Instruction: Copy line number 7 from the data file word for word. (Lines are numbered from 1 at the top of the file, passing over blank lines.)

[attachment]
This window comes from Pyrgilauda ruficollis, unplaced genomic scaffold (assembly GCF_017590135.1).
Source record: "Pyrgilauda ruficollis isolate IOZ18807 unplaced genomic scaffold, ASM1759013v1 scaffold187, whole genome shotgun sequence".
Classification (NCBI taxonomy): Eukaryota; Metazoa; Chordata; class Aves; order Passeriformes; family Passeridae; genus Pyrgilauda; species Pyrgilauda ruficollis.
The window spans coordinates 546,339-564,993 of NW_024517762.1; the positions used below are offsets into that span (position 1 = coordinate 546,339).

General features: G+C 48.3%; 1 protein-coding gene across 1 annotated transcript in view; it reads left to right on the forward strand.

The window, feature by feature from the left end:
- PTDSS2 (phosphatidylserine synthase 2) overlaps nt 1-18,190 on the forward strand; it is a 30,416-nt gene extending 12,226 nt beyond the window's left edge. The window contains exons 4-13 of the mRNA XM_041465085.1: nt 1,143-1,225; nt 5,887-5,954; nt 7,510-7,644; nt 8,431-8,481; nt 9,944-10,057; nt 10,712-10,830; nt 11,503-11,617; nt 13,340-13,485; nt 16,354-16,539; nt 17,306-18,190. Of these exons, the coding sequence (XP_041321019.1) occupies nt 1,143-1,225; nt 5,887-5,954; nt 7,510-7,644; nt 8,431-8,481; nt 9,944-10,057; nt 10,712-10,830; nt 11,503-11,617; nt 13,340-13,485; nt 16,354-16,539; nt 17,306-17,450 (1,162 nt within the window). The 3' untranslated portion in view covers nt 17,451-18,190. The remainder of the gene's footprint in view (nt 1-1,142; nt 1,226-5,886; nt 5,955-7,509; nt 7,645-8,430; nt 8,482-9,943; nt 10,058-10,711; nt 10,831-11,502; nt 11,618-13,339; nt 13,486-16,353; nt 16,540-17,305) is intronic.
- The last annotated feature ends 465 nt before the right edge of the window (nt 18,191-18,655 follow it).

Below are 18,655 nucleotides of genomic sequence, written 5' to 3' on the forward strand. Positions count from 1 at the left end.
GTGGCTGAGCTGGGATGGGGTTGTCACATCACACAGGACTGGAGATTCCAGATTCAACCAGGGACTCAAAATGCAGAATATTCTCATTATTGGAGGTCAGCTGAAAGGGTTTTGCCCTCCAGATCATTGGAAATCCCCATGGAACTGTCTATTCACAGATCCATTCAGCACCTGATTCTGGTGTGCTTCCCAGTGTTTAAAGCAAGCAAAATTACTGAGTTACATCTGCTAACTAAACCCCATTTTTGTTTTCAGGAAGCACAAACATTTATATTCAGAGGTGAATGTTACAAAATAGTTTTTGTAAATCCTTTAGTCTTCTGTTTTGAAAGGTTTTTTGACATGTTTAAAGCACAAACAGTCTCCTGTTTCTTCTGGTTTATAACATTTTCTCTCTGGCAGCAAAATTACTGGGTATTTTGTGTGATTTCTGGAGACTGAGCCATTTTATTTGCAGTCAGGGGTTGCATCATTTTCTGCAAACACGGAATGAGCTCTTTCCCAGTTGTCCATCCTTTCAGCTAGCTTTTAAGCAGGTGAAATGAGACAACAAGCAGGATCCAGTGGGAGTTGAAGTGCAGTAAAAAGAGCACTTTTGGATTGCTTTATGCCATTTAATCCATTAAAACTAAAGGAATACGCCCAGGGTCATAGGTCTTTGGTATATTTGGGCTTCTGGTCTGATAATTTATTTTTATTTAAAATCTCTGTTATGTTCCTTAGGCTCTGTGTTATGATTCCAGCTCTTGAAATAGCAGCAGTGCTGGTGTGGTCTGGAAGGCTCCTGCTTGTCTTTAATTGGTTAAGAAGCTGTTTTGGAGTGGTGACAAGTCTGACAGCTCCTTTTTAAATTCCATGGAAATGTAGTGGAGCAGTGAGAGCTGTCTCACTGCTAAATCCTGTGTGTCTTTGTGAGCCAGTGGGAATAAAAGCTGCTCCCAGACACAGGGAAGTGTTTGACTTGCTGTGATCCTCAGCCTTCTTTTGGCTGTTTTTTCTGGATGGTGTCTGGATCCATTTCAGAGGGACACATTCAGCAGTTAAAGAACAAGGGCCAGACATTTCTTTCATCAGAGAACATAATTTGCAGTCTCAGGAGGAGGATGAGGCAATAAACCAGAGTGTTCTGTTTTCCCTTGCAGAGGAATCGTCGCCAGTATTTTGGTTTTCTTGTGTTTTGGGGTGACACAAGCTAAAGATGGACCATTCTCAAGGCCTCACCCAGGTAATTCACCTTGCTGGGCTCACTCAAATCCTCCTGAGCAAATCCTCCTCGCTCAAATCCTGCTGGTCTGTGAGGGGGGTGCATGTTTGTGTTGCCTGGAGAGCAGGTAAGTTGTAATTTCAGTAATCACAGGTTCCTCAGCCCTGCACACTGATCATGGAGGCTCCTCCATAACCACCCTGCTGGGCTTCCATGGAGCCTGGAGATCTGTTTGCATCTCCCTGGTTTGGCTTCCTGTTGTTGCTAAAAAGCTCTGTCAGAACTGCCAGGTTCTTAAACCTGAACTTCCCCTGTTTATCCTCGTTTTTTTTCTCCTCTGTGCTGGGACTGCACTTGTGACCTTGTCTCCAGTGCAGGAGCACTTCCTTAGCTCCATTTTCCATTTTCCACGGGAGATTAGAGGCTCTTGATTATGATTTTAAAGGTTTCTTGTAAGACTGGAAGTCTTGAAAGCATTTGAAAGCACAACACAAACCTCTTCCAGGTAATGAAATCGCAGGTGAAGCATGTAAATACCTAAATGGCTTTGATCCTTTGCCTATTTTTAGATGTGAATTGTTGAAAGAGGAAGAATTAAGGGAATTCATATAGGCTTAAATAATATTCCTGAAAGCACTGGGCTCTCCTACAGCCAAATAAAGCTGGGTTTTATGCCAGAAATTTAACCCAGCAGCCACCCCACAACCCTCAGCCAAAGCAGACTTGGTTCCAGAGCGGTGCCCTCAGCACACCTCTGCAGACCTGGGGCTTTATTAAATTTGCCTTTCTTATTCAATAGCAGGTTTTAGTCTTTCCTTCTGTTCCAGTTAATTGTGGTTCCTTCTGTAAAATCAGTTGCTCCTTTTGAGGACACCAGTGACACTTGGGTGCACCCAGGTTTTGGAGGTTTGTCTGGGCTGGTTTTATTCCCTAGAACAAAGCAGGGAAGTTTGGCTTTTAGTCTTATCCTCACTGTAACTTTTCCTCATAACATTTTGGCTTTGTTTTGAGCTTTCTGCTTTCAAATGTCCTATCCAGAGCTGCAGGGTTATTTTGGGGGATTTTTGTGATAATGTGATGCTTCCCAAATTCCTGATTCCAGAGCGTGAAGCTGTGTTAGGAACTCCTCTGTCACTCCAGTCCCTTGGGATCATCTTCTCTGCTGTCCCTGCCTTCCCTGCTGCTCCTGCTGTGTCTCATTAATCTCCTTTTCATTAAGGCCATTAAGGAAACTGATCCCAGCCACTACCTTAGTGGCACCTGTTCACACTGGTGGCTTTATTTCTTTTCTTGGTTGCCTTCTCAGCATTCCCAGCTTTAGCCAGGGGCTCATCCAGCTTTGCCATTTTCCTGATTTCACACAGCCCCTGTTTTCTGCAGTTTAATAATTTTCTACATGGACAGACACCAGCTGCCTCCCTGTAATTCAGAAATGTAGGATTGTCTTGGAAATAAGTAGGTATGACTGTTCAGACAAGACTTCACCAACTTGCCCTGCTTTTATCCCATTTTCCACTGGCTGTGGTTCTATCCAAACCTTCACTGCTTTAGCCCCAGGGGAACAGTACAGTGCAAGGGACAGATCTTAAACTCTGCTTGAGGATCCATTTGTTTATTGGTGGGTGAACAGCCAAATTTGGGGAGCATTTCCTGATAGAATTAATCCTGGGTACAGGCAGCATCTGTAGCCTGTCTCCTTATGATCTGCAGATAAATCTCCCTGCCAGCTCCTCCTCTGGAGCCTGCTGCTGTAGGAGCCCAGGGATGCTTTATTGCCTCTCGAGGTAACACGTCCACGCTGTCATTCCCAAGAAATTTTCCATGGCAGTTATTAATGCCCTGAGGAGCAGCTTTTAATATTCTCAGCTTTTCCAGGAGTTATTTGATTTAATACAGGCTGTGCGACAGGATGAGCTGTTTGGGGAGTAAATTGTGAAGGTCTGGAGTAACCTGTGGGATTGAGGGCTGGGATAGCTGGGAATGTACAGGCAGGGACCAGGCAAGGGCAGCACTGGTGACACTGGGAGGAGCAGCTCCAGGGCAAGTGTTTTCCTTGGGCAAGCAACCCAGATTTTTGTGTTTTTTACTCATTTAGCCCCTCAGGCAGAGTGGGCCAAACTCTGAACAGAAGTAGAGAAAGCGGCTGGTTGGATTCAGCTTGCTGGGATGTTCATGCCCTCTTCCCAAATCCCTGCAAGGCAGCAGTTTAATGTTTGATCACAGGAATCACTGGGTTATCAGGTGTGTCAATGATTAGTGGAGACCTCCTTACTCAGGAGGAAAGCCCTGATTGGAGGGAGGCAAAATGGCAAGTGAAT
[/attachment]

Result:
- PTDSS2 (phosphatidylserine synthase 2) overlaps nt 1-18,190 on the forward strand; it is a 30,416-nt gene extending 12,226 nt beyond the window's left edge. The window contains exons 4-13 of the mRNA XM_041465085.1: nt 1,143-1,225; nt 5,887-5,954; nt 7,510-7,644; nt 8,431-8,481; nt 9,944-10,057; nt 10,712-10,830; nt 11,503-11,617; nt 13,340-13,485; nt 16,354-16,539; nt 17,306-18,190. Of these exons, the coding sequence (XP_041321019.1) occupies nt 1,143-1,225; nt 5,887-5,954; nt 7,510-7,644; nt 8,431-8,481; nt 9,944-10,057; nt 10,712-10,830; nt 11,503-11,617; nt 13,340-13,485; nt 16,354-16,539; nt 17,306-17,450 (1,162 nt within the window). The 3' untranslated portion in view covers nt 17,451-18,190. The remainder of the gene's footprint in view (nt 1-1,142; nt 1,226-5,886; nt 5,955-7,509; nt 7,645-8,430; nt 8,482-9,943; nt 10,058-10,711; nt 10,831-11,502; nt 11,618-13,339; nt 13,486-16,353; nt 16,540-17,305) is intronic.